CMI and BL-NEZ data loggers, by Technische Alternative

This is the ‘data center’. The control system (UVR1611) is in the ‘boiler room’, connected via CAN bus (blue connectors) to both loggers. We operate them in parallel, on the same CAN bus – for ‘research purposes’ and fun, though this is discouraged by Technische Alternative. Both loggers are connected to the local network.

We haven’t opened our firewall for BL-NET but CMI is allowed to make an outbound connection to the vendor’s portal You are required to create a user at this portal (that is running on amazon’s cloud BTW), and associate your CMI’s unique serial number and key with your user online. Other portal users may be given permission to view or manage your device – this is how we do online support of clients’ devices. It is not possible to allow anonymous users to view your current data and hydraulic layout.

The CMI is keeping a permanent outbound connection to the portal server who relays ‘incoming’ requests that technically aren’t incoming.

What I find important is:

You can access the device locally and directly, too. All your logged data are stored on an SD card – the slot and the blue card are visible in the photos. You can turn off the device’s connection to the portal and perhaps only turn it on if you required support.

The networking settings are similar to that of any computer on the local network. Turning off the portal is equivalent to not running Teamviewer, VNC, or similar remote support tools.

CMI settings, turn off connection to online portal.Unfortunately this cannot be said for any appliance that sends data to a portal. Actually, this article had in part been triggered by my researching the data logging capabilities of inverters of photovoltaic generators. Some of those send data to their clouds while giving the user no local access to the data at all.

Ambitious users build tools (e.g. running on Raspberry Pi) that intercept and store the traffic that was intended for the portal. A user reported that his battery did not work for weeks after the inverter vendor had upgraded the firmware. The new firmware used different temperature thresholds when determining if the battery was operating normally – and decided that the battery was much too cold. It took some time to persuade the vendor to restore the previous version of the firmware.

Remote firmware upgrade is subject to heated discussions, and can cause legal issues. Vendors of smart meters have to to separate the software that is required for ‘features’ – to be upgraded later, following ever changing standards and advances in technology – and the software associated with the data used in billing – subject to official calibration.

In case the vendor of the modems shown in the Shodan screenshot detects a vulnerability we would probably happy if they patch it immediately. Our favorite Things can be updated automatically and it went well so far.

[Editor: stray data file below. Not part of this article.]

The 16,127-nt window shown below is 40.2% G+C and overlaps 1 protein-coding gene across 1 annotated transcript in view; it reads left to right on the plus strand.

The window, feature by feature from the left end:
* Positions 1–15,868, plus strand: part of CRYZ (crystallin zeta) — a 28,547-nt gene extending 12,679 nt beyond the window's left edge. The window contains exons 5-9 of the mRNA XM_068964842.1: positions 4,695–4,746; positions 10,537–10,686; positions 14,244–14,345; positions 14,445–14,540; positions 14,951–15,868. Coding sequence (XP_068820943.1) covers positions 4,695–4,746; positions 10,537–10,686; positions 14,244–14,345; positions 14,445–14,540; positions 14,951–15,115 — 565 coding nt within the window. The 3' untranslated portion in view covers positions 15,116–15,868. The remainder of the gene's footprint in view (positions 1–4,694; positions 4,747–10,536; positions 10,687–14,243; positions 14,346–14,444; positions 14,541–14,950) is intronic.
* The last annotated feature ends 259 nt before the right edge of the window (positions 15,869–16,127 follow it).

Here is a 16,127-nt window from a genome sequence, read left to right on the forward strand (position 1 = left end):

Further reading:

Security Statement for Teamviewer – which also happens to be the software I am using for remote connections to clients’ computer systems and for remote meetings.

The Internet of Things, and how those Things phone home. An accessible and brief explanation of the different ways things allow for connections leveraged by a server on the internet.

Peer to Peer – Hole Punching – more detailed explanations.

Peer-to-Peer Communication Across Network Address Translators – even more detailed explanations, similar to this RFC by the same authors.

13 Comments Add yours

  1. imark7777777 says:

    awhile back I received a AT&T M-Cell. the 1st thing i was annoyed with was the fact that there was no management interface or even a status page that could be accessed locally. the 2nd was the fact that it took like 5 hours to negotiate. a 3rd it’s a mysterious white box that you can’t open because it will self-destruct.
    and 4th with no user configurable settings, it automatically sets the LAN IP address to because it is essentially a router. and now it will conflict with any other router on that same IP without the users knowledge, whether it was upstream or downstream.

    a couple years later they have since updated it, and now usually it will reconnect within an hour or less if it still maintains a GPS location when needing to be power cycled. and if not it’s about 1 ½ to 2 hours.
    still no status information other than the blinking lights on the front.
    they have since sort of fixed the IP address conflict by transparently passing the upstream IP address through, and it works better behind a router ( or 2 of mine and one of there’s ).
    it doesn’t use too much data unless of course your on a cell phone call, but every so often it does occasionally download a update, I can see a spike in data usage with my ( open source, repurposed computer ) router.

    I have since settled in on wireless cellular Internet for our home Internet, which means I pay attention to my data ( because I have to, and thus a need for a router with software for monitoring ). but of course I’m triple NATing because not only am I running my own router, the hotspot is also a router and the network is also a proxy’ed NAT.